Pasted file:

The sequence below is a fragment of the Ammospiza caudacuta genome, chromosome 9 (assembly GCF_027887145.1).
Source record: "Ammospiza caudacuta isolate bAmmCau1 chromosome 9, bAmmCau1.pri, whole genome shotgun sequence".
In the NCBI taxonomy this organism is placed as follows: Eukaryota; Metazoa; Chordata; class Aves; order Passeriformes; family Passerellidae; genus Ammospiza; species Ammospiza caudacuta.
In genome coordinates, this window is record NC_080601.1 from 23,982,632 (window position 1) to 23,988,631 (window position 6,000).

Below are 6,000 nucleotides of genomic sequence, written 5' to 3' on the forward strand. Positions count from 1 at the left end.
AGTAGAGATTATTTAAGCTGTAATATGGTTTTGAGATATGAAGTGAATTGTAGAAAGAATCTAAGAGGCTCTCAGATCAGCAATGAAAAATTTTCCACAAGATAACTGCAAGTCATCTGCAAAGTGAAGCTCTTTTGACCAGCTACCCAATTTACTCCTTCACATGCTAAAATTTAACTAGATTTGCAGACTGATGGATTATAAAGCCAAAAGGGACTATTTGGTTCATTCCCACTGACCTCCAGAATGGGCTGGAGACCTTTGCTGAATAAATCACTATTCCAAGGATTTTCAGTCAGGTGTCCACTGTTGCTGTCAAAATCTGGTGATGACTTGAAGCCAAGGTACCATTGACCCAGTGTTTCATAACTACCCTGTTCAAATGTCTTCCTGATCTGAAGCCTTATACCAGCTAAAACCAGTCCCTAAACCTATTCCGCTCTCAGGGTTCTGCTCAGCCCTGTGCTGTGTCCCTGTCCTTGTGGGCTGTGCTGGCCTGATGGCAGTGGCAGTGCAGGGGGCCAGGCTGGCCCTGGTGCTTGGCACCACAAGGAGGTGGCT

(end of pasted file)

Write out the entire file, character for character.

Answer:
The sequence below is a fragment of the Ammospiza caudacuta genome, chromosome 9 (assembly GCF_027887145.1).
Source record: "Ammospiza caudacuta isolate bAmmCau1 chromosome 9, bAmmCau1.pri, whole genome shotgun sequence".
In the NCBI taxonomy this organism is placed as follows: Eukaryota; Metazoa; Chordata; class Aves; order Passeriformes; family Passerellidae; genus Ammospiza; species Ammospiza caudacuta.
In genome coordinates, this window is record NC_080601.1 from 23,982,632 (window position 1) to 23,988,631 (window position 6,000).

Below are 6,000 nucleotides of genomic sequence, written 5' to 3' on the forward strand. Positions count from 1 at the left end.
AGTAGAGATTATTTAAGCTGTAATATGGTTTTGAGATATGAAGTGAATTGTAGAAAGAATCTAAGAGGCTCTCAGATCAGCAATGAAAAATTTTCCACAAGATAACTGCAAGTCATCTGCAAAGTGAAGCTCTTTTGACCAGCTACCCAATTTACTCCTTCACATGCTAAAATTTAACTAGATTTGCAGACTGATGGATTATAAAGCCAAAAGGGACTATTTGGTTCATTCCCACTGACCTCCAGAATGGGCTGGAGACCTTTGCTGAATAAATCACTATTCCAAGGATTTTCAGTCAGGTGTCCACTGTTGCTGTCAAAATCTGGTGATGACTTGAAGCCAAGGTACCATTGACCCAGTGTTTCATAACTACCCTGTTCAAATGTCTTCCTGATCTGAAGCCTTATACCAGCTAAAACCAGTCCCTAAACCTATTCCGCTCTCAGGGTTCTGCTCAGCCCTGTGCTGTGTCCCTGTCCTTGTGGGCTGTGCTGGCCTGATGGCAGTGGCAGTGCAGGGGGCCAGGCTGGCCCTGGTGCTTGGCACCACAAGGAGGTGGCT